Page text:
Could the Japanese Make Better Whisky Than the Scots?

Japanese whisky in particular does not have a style unto itself - it is truly modeled after Scotch whisky.
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When you think of whisky the natural image is of Scotland, but in Japan they are trying to change that.

While Japanese whisky has only only begun making a dent in western markets in recent years, the story of Japanese whisky actually began almost a century ago. In 1918 a young Japanese man, Masataka Taketsuru, went to Scotland to learn about whisky. He came home in 1920 determined to bring a Scottish-style of whisky to Japan. He helped establish Japan's first whisky distillery for what is now Suntory. 10 years later he left to found his own company, what is now Nikka.

And for the 70 years following Taketsuru's return to Japan, Japanese whisky was truly a domestic product. But then their whiskies started beating Scotland at their own game. In 2001 Nikka's Yoichi Single Cask won Whisky Magazine's Best of the Best award, the first time a non-Scottish whisky had won the top prize. By 2008 the World Whisky Awards Best Blended Malt and Best Single Malt were Japanese whiskeys. With a track record like that, Japanese whiskeys began being imported to Europe and the US.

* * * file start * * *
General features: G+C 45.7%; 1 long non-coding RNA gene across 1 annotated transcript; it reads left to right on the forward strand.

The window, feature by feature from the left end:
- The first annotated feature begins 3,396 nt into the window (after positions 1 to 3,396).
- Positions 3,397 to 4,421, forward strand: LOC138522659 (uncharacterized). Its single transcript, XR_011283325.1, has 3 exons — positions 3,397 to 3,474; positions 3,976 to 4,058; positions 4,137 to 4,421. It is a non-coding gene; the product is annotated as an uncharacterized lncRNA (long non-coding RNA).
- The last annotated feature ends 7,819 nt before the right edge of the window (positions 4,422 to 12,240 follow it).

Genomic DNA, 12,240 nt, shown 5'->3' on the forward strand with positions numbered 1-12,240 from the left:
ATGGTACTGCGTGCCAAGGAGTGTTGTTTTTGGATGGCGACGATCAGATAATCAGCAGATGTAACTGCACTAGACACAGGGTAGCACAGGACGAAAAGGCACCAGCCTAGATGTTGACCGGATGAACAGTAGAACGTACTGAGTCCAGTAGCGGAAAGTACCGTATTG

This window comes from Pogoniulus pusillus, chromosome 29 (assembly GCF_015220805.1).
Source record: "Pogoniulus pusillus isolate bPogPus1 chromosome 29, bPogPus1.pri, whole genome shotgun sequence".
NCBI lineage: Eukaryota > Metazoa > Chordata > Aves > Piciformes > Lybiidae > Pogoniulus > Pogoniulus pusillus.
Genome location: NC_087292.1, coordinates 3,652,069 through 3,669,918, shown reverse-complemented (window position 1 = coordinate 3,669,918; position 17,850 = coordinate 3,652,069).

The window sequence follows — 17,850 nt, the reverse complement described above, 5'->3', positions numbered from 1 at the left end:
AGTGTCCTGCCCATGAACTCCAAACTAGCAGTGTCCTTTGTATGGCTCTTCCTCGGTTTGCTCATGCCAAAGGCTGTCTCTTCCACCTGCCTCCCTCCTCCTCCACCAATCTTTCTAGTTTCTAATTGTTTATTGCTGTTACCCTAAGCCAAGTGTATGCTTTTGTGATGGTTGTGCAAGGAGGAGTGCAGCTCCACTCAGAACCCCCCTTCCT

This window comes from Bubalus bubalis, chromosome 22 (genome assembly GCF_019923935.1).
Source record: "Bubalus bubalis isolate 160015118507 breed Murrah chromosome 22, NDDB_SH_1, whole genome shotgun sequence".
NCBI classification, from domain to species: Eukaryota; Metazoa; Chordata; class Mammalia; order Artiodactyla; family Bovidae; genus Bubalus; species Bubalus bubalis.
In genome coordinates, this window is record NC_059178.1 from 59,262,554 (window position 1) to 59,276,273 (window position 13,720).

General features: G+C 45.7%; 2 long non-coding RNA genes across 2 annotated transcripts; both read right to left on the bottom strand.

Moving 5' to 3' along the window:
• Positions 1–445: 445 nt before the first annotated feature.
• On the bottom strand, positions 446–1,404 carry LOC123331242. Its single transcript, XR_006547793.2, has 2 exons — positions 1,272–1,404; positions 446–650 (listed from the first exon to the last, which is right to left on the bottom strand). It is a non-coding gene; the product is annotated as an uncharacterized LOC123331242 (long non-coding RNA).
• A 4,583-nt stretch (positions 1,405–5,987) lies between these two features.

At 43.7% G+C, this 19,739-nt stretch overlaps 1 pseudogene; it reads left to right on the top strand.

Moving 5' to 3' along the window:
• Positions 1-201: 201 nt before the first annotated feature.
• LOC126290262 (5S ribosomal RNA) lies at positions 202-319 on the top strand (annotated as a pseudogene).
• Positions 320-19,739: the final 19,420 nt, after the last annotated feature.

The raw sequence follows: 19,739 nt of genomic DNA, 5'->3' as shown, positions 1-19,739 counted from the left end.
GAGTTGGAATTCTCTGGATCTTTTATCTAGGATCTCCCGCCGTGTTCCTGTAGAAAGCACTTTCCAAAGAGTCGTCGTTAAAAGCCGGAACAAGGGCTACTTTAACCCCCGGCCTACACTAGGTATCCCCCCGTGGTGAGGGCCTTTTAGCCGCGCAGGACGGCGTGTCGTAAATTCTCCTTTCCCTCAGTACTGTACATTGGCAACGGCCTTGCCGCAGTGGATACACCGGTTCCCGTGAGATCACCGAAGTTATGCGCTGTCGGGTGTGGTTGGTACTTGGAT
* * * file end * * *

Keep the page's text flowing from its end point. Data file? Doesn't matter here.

So what makes Japanese whisky so different? Japanese whisky in particular does not have a style unto itself - it is truly modeled after Scotch whisky, pot-stilled from Scottish barley with their own single malts and blends. There are a few small differences. Tradition remains important - for example, at the Yoichi distillery they still use direct coal firing, a method that no longer is being used in Scotland. The other large difference is in blending from within. Because the Japanese whisky companies do not exchange any materials for blending with one another, they must make all of their own whisky for blending in-house. They modify the whiskeys using different woods for the barrels and varying kinds of stills. At Nikka for example, they have 3,000 different internal whiskies to choose from in the blending process. So this allows for more thoughtful - and more specifically produced - blended whiskies.

For the full story, and to hear from some of the Japanese whisky experts themselves, watch the full video above.

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